doesn't she get it? I, we all don't understand why you don't get it, right? Or, or you have to be

harder with your teams. They need a bit more, a bit more, a bit more stealth, you know, as it's,

and I think.

you get a lot of comments, et cetera, based from a mindset how they evaluate if you're a good

leader, if you're a good manager, if you understand the topic right. And for me, this was really

mostly the issue. And then I think it changed a bit when I came to StepStone, because there

were two parts of StepStone, right? There was this German part of the organization, and this

was quite similar. Everybody was quite similar, a lot of males, a lot of people from consulting

companies, also some very similar background.

Isabella Thissen (01:03:10.114)

and they had a really similar way how to work. And there was this international part of the

developers that I worked with that was spread throughout Europe, like in Poland and in the UK,

in Belgium, et cetera. And I think in this group, I felt the way that nobody understood anybody,

right? So it depended sometimes on the English. There was also sometimes the problem that

somebody didn't speak English that well, right? So you had to ask. But I think it was also like

everybody had a different background.

everybody had a different country that they came from, everybody had a different education,

and you had to listen to somebody, and you had to ask the questions, and everybody felt it

natural that somebody asked the questions because half of them also didn't get it, right? So it

was natural that everybody was different, and I think this is the power of diverse teams that

sometimes gets forgotten. It's not that everybody has a representation and you have the feeling

that you can make it, et cetera. It's rather the feeling of...

it's okay to ask questions and we don't understand each other, but we talk about it and then we

understand each other and then something great can come from it. Right. And the, in the other

rounds where I was the only female and only men in white and blue shirts. And literally, I, I'm not

joking. Really. I was the only one wearing another color than that already. So, um, for me, it was

really about feeling that people didn't want to get into my mind and understand how I think.

and I had to push that on them. And I didn't feel comfortable in, I want to be the one pushing my

opinion all the time and another standpoint the whole time, I wish somebody else did that. But

I'm the only one who thinks different, so I have to do it the whole time. And it's exhausting to be

the only one having a different standpoint the whole time, right? And I think this is what drained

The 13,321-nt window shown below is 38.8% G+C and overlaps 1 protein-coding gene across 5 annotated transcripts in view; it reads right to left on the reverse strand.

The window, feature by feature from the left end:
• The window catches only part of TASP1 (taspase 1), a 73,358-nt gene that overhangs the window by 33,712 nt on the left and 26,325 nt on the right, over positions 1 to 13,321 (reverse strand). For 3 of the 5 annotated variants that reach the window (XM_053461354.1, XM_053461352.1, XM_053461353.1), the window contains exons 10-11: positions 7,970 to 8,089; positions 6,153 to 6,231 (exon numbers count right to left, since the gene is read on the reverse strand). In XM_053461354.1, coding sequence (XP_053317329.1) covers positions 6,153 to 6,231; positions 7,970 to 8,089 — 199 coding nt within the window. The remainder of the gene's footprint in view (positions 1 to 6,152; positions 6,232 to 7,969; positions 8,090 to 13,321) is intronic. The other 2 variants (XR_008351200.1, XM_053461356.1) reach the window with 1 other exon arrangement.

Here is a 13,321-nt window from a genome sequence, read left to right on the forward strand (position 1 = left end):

my energy the most when I was the only female or the other, the only other thinking person in

the room.

And mostly in tech, it's the only female, oftentimes, right? But sometimes it's also, you're

probably the only person with a different cultural background in a group of people. Then you

also think a bit differently, right? So, and I think that's what's hard for me. And it was what's most

hard for me and not the female thing. Now actually I benefit from being the only female and the

tech industry are one of the few females. There are a lot, but I think there are...

Isabella Thissen (01:05:35.634)

really few on this level, on a company leading level. And we are right now too, from the big two

broadcasters, there is one female from both broadcasters, and we get invited to every panel

because they need to fill the quota, right? And I think somebody else would be better there

because they are better in the topic, but still I get asked because I'm the only female in the area,

right? And this is where it turned around. So I think it has difficulties in both directions, right?

I think we really need to work on mixing, just mixing, different opinions and backgrounds. And

female and male sometimes have really a different background, but we need to start there. It

just doesn't need to stop.

Sohrab Salimi (01:06:05.628)

Don't cite and benefit.

Sohrab Salimi (01:06:18.063)

Yeah. No, it's really interesting. I could talk to you for hours as we've done in the past, but being

conscious of our time, of your time, and also the length of this episode, I would make it, I would

make a cut here. Isabella, it was really interesting. I think there were a lot of nuggets of advice.

And I specifically say nuggets because they're, I believe they're like golden nuggets for advice

for people that are just starting out in a leadership position or have been in a leadership position

and want to take that next step, both men and women. I think there's anything, there's

something for anyone in there. And I want to thank you for taking the time out of your busy

calendar. This was probably one of those blockers like from six months in there, don't move that

one. Hopefully we can make it. We both turned out to be healthy today after.

Not feeling that well over the past few weeks, but again, thank you so much for being here.

Isabella Thissen (01:07:13.442)

Thank you for the talks. It was really inspiring always to think about the ideas together and find

new ideas out of that. So thank you. Thank you so much for that.

Sohrab Salimi (01:07:24.607)